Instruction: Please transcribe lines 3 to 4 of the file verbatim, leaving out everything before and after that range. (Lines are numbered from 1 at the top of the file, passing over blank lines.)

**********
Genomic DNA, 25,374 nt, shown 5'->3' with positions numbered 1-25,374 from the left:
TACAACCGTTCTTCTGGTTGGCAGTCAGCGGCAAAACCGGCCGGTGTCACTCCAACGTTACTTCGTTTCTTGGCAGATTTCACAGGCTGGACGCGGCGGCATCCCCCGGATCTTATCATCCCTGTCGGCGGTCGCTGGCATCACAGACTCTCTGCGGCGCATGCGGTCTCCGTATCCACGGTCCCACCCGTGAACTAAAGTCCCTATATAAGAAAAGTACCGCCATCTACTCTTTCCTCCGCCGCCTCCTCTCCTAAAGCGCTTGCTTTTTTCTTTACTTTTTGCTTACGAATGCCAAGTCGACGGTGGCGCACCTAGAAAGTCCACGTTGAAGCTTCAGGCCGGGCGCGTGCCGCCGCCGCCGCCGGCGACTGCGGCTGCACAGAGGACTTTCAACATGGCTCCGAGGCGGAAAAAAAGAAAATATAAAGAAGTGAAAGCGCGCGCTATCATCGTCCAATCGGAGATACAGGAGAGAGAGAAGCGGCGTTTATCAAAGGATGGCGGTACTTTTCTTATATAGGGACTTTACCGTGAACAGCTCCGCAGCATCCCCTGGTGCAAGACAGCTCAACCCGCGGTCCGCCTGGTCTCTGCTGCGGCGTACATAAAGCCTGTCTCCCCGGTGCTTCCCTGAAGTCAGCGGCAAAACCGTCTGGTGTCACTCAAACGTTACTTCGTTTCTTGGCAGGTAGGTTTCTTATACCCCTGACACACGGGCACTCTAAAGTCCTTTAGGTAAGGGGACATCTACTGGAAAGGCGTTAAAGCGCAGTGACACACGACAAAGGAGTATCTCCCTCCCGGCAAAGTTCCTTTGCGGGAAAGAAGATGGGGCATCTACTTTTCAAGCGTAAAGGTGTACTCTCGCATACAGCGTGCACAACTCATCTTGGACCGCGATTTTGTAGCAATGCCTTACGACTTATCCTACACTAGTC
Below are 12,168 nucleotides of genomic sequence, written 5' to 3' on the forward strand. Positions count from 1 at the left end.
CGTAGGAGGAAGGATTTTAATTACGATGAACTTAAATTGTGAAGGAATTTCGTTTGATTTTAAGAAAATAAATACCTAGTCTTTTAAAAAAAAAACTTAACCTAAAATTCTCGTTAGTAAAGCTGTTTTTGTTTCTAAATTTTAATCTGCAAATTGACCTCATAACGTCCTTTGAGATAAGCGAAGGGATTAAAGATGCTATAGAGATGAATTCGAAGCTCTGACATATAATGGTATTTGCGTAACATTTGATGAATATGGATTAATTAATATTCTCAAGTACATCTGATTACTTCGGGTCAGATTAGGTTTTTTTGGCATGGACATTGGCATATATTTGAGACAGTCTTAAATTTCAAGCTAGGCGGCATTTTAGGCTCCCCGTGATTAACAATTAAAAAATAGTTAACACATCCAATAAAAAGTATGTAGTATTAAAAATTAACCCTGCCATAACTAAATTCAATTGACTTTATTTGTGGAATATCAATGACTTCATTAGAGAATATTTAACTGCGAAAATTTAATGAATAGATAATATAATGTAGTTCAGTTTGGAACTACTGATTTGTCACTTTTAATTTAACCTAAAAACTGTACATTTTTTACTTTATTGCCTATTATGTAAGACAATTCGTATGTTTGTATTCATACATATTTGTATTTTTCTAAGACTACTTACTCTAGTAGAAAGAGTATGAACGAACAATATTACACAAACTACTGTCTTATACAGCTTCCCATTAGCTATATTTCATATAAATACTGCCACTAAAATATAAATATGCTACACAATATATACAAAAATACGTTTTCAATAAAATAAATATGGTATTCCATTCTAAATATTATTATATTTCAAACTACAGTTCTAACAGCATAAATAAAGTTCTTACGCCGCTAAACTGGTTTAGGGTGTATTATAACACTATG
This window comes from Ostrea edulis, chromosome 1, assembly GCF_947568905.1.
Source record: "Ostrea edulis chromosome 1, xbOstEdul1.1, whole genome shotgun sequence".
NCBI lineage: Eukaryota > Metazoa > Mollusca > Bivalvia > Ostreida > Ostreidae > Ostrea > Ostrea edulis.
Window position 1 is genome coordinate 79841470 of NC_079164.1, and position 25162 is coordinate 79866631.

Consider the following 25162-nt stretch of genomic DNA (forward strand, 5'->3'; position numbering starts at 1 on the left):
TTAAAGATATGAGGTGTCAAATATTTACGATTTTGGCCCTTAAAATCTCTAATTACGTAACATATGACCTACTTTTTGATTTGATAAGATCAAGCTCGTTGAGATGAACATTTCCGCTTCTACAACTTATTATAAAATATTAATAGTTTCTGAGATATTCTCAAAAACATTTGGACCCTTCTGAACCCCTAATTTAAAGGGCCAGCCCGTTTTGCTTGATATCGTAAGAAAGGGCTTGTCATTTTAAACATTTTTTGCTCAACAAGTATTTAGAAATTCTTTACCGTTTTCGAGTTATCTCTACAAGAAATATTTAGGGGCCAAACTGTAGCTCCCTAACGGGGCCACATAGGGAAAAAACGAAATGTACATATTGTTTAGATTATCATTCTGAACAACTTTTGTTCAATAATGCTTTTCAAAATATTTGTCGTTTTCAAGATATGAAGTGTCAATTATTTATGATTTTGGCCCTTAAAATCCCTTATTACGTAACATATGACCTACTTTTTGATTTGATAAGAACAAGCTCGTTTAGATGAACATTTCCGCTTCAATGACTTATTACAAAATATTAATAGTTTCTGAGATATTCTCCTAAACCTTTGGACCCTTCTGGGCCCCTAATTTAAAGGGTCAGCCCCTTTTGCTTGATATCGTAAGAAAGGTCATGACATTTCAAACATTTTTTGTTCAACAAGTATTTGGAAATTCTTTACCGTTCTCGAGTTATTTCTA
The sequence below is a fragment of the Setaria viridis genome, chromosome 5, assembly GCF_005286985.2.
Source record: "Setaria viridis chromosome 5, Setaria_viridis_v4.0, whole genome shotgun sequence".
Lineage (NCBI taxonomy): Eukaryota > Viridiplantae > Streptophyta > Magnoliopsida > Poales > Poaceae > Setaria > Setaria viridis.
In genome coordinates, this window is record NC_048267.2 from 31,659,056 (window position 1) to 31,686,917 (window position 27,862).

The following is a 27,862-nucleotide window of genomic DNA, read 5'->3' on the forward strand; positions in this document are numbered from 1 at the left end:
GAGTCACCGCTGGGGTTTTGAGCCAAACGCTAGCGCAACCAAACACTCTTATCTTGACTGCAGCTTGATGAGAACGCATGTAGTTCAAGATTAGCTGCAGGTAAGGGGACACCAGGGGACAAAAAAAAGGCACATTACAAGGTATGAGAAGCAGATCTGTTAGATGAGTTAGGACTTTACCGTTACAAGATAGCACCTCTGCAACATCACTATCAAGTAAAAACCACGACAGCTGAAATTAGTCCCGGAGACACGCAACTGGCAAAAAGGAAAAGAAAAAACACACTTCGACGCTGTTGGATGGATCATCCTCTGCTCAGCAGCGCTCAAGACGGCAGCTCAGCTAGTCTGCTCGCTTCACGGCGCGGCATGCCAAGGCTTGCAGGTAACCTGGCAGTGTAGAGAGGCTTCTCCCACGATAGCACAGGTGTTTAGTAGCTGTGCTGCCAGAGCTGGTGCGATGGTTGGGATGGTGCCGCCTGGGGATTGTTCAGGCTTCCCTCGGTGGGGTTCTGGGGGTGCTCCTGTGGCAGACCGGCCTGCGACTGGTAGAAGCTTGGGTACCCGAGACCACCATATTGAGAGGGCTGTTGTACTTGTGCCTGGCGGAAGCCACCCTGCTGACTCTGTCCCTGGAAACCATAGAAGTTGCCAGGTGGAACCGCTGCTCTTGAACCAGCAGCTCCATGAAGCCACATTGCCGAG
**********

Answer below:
Below are 12,168 nucleotides of genomic sequence, written 5' to 3' on the forward strand. Positions count from 1 at the left end.
CGTAGGAGGAAGGATTTTAATTACGATGAACTTAAATTGTGAAGGAATTTCGTTTGATTTTAAGAAAATAAATACCTAGTCTTTTAAAAAAAAAACTTAACCTAAAATTCTCGTTAGTAAAGCTGTTTTTGTTTCTAAATTTTAATCTGCAAATTGACCTCATAACGTCCTTTGAGATAAGCGAAGGGATTAAAGATGCTATAGAGATGAATTCGAAGCTCTGACATATAATGGTATTTGCGTAACATTTGATGAATATGGATTAATTAATATTCTCAAGTACATCTGATTACTTCGGGTCAGATTAGGTTTTTTTGGCATGGACATTGGCATATATTTGAGACAGTCTTAAATTTCAAGCTAGGCGGCATTTTAGGCTCCCCGTGATTAACAATTAAAAAATAGTTAACACATCCAATAAAAAGTATGTAGTATTAAAAATTAACCCTGCCATAACTAAATTCAATTGACTTTATTTGTGGAATATCAATGACTTCATTAGAGAATATTTAACTGCGAAAATTTAATGAATAGATAATATAATGTAGTTCAGTTTGGAACTACTGATTTGTCACTTTTAATTTAACCTAAAAACTGTACATTTTTTACTTTATTGCCTATTATGTAAGACAATTCGTATGTTTGTATTCATACATATTTGTATTTTTCTAAGACTACTTACTCTAGTAGAAAGAGTATGAACGAACAATATTACACAAACTACTGTCTTATACAGCTTCCCATTAGCTATATTTCATATAAATACTGCCACTAAAATATAAATATGCTACACAATATATACAAAAATACGTTTTCAATAAAATAAATATGGTATTCCATTCTAAATATTATTATATTTCAAACTACAGTTCTAACAGCATAAATAAAGTTCTTACGCCGCTAAACTGGTTTAGGGTGTATTATAACACTATG